A mixed-age couple could be £10,000 a year worse off due to changes introduced to pension credit, according to research.
In a briefing note published last week (May 16), the Pensions Policy Institute stated that for mixed age couples on a low income, the latest policy change could have serious effects, with income dropping as much as 45 per cent.
Pension credits used to be available to pensioners who reach state pension age regardless of the age of their partner.
But in January Guy Opperman, minister for Pensions and Financial Inclusion, announced that new pensioners whose partners are younger than the state retirement age of 65 could no longer claim a pension credit.
Under the new rules, which were introduced last week (May 15), pension age partners will be forced to claim working-age benefits alongside their younger partners instead.
Currently, some 115,000 couples are in receipt of either pension credit or pension age housing benefit, where one partner has reached state pension age and the other has not.
Mark Baker, senior policy researcher at PPI and author of the briefing note, said the DWP expects mixed age couples to claim universal credit instead of pension credit.
However, he noted the former was a "benefit designed with the sole aim of encouraging working age people to find and increase paid work, and was never intended for pensioners to claim."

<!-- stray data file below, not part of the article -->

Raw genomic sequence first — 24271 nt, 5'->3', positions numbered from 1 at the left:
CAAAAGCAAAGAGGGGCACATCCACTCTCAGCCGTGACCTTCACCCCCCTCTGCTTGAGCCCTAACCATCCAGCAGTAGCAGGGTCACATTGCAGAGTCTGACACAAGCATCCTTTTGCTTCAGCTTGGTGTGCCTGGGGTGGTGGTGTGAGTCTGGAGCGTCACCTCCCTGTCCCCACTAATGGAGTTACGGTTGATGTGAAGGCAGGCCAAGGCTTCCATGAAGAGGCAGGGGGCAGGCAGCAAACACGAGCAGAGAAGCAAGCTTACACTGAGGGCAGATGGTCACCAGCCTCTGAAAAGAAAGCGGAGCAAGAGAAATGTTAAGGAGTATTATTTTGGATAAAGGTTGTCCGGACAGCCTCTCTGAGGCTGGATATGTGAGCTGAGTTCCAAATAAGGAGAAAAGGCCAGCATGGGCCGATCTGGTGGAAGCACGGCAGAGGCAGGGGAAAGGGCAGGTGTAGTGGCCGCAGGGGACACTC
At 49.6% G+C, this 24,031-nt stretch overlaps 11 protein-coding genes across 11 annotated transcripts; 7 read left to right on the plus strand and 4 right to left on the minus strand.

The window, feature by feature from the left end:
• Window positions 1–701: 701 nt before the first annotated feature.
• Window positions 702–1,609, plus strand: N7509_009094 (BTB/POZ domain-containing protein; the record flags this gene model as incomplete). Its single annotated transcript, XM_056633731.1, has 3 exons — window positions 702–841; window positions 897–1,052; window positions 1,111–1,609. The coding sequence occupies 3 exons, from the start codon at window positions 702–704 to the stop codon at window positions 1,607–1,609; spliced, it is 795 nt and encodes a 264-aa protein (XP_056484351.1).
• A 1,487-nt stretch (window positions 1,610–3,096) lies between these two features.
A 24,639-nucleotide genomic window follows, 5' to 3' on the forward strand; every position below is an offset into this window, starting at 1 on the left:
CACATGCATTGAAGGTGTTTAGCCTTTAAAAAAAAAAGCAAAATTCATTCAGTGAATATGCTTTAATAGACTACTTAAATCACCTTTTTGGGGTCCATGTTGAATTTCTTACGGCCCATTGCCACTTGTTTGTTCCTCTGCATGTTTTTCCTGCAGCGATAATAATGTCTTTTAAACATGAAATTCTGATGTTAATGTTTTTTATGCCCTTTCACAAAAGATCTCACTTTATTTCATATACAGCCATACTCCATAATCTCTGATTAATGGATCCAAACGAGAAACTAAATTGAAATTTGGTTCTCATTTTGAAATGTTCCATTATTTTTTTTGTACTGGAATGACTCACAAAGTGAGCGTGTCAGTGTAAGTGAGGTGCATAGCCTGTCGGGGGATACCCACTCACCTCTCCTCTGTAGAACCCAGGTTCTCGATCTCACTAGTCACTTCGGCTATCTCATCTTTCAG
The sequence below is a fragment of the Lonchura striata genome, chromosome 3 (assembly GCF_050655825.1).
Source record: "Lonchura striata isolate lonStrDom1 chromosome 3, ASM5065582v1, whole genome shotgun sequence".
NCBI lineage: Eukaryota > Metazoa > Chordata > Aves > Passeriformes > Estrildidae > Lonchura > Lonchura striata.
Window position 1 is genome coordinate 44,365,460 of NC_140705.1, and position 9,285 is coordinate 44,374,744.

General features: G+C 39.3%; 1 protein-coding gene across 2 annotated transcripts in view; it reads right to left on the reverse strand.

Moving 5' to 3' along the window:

He added: "As a result, mixed age couples receiving universal credit are very likely to be significantly worse off than those claiming pension credit."
Incomes for couples from the two benefits are very different - under pension credit, a couple would receive a minimum guarantee of £255.20 per week, compared with £115.13 under universal credit, the PPI stated.
However, the differences do not end there, as "pension credit can provide access to other sources of social security income that universal credit doesn’t," the think tank added.
For example, a mixed age couple on pension credit would expect to be ‘passported’ to other social security benefits, such as housing benefit and council tax benefit.
In both cases people who qualify for the minimum guarantee of pension credit are likely to receive a full rebate for both, whereas those on universal credit will typically only receive a partial reduction.
The government estimated to save £1.1bn between 2019 and 2024 from this change, which has been opposed by a group of MPs.
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